Driving a truck is not an easy job. Long hours alone on the road, difficult night shifts and mounting pressure from employers can push truck drivers to their limits. The difficulties of life on the road may be why the truck industry is seeing historically low rates of drivers. Those who do try to make a career in truck driving work could face personal and professional struggles – including substance abuse. Drugs can make truck driving dangerous for all involved.
Truck Drivers Have a History of Health Problems
Trucking does not have a reputation for being the healthiest occupation in the country. Drivers may spend several hours at a time mostly sitting down, with only occasional breaks. Most do not bring their own lunches but instead, eat at truck stops and fast food chains while on the road. The difficult lifestyle behind the wheel of a big rig has led to a trend of health problems such as obesity, diabetes, cardiovascular problems and sleep apnea.
A national survey of truck driver health from the Federal Motor Carrier Safety Administration found that obesity rates were more than twice as high in long-haul truck drivers than the average working population. The rate of morbid obesity was also more than doubled. In addition, long-haul truckers are more likely to have diabetes, high blood pressure and high cholesterol. About 51% of truckers said they were current cigarette smokers, compared to 19% of the general working population.
Health issues can contribute to substance abuse. Trouble sleeping due to sleep apnea, for example, could lead to a truck driver trying sleeping pills for a better night’s rest. A drowsy truck driver may also turn to drugs to feel more awake during a long shift. Chronic pain from sitting for long hours could lead to painkiller addiction. Obesity can cause mental health issues such as depression or anxiety, also pushing a truck driver toward drugs. Healthy habits may not be part of the average long-haul trucker’s repertoire, making it too easy for some to abuse drugs.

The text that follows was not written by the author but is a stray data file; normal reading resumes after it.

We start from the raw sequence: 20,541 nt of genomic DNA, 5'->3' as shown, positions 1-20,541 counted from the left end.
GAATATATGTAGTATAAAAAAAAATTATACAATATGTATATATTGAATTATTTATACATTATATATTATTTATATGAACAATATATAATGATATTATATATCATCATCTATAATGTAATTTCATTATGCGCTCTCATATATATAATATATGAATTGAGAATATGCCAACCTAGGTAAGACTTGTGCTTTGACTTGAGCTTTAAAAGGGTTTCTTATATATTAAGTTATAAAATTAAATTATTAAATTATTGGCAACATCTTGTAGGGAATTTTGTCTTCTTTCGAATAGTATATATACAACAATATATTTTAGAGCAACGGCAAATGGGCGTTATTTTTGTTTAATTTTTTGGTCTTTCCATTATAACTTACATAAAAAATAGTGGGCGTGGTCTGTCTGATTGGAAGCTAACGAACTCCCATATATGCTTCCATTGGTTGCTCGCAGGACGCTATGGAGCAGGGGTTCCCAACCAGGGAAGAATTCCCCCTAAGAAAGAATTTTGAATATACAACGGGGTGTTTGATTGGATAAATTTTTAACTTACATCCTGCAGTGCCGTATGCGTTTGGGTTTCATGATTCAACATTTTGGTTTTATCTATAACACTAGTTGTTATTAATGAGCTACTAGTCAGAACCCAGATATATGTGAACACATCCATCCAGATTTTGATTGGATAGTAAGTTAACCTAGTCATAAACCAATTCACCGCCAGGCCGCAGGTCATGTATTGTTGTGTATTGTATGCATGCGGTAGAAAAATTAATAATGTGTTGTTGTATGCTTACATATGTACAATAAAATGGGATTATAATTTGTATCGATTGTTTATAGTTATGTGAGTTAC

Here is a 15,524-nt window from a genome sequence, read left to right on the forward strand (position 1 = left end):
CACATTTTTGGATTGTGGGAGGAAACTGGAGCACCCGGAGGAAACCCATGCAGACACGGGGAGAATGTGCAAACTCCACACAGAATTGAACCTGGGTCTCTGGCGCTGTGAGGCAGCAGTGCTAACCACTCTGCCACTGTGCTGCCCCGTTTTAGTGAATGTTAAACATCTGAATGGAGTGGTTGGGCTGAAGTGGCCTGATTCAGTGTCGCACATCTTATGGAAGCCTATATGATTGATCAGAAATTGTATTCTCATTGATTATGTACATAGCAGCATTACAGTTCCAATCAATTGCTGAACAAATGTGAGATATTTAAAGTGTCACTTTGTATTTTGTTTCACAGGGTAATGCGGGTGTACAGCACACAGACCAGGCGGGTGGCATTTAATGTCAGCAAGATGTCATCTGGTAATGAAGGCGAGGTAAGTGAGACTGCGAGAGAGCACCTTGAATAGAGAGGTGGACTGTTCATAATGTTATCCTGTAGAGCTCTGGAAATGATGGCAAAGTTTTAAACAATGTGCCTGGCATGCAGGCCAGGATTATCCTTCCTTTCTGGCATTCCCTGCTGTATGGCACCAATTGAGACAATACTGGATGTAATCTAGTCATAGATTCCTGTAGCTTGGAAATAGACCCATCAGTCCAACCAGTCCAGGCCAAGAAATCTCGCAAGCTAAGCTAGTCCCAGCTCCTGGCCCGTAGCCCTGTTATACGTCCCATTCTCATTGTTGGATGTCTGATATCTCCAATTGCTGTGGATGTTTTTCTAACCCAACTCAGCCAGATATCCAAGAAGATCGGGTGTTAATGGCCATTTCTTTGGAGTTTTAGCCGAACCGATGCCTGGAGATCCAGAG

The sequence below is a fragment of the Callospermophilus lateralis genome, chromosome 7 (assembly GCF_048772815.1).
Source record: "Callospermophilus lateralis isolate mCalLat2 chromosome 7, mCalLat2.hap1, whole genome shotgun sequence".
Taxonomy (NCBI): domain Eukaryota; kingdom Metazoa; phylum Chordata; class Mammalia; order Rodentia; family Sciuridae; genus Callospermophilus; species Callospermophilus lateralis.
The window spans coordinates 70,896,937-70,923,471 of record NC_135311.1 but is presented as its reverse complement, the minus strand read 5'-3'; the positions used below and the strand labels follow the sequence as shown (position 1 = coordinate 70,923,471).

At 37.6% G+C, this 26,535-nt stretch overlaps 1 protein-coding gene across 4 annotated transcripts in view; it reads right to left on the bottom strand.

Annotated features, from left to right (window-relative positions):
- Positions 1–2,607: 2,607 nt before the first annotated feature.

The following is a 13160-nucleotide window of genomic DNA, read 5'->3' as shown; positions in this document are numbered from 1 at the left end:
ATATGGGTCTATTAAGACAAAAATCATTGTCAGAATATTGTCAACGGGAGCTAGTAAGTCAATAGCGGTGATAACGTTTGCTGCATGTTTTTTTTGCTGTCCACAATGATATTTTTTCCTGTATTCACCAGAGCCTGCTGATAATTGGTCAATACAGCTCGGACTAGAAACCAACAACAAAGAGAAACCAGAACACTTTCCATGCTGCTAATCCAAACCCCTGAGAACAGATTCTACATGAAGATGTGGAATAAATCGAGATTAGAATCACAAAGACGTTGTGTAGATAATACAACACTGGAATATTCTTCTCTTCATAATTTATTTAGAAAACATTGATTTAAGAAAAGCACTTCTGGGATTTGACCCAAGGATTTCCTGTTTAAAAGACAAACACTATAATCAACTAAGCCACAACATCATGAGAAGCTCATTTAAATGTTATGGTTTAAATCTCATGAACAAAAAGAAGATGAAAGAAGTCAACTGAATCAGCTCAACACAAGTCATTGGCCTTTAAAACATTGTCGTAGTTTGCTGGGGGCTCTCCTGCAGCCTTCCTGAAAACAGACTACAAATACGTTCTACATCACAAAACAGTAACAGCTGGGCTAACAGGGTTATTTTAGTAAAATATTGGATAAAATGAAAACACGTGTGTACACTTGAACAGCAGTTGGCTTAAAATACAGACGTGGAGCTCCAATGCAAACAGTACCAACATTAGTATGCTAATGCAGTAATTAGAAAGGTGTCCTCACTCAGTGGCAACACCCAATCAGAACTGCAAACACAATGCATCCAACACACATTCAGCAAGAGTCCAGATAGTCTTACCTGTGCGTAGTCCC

Common Drugs Truckers Use on the Job
The drugs most long-haul truck drivers use on the job are not illicit substances, but rather over-the-counter (OTC) drugs that could have still dangerous side effects for the driver. Even simple cough or cold medicines could cause fatigue and a drowsy driving truck accident, for example. Many truckers are not aware of the risks of taking certain OTC medications. Yet some truckers are guilty of more serious and intentional substance abuse involving illegal drugs.
- Opioids (painkillers)
The current opioid crisis increases the odds of truckers abusing opioids such as prescription painkillers and heroin. However, most arrests and accidents involving drugged truck drivers in the past name stimulants such as cocaine and amphetamines as the culprits. Truck drivers may be more likely to use stimulants than other workers due to the need to stay awake for long hours on the road, especially during night shifts. Taking any drug, legal or illegal, could compromise a trucker’s ability to drive safely.
What To Do After a DWI Truck Accident
It is against the law in Texas to operate any motor vehicle under the influence of impairing drugs or alcohol. Impairing drugs may influence a driver’s thoughts, reaction times, judgment, cognitive function or motor skills. If you get into a truck accident with a driver you suspect has abused a substance, call the police. Then, contact an accident attorney. A lawyer can investigate your case and potentially gather evidence of the truck driver’s substance abuse, such as drugs in the vehicle or positive drug test results. If the truck driver was under the influence of drugs at the time of your accident, the truck company could owe you compensation for your damages.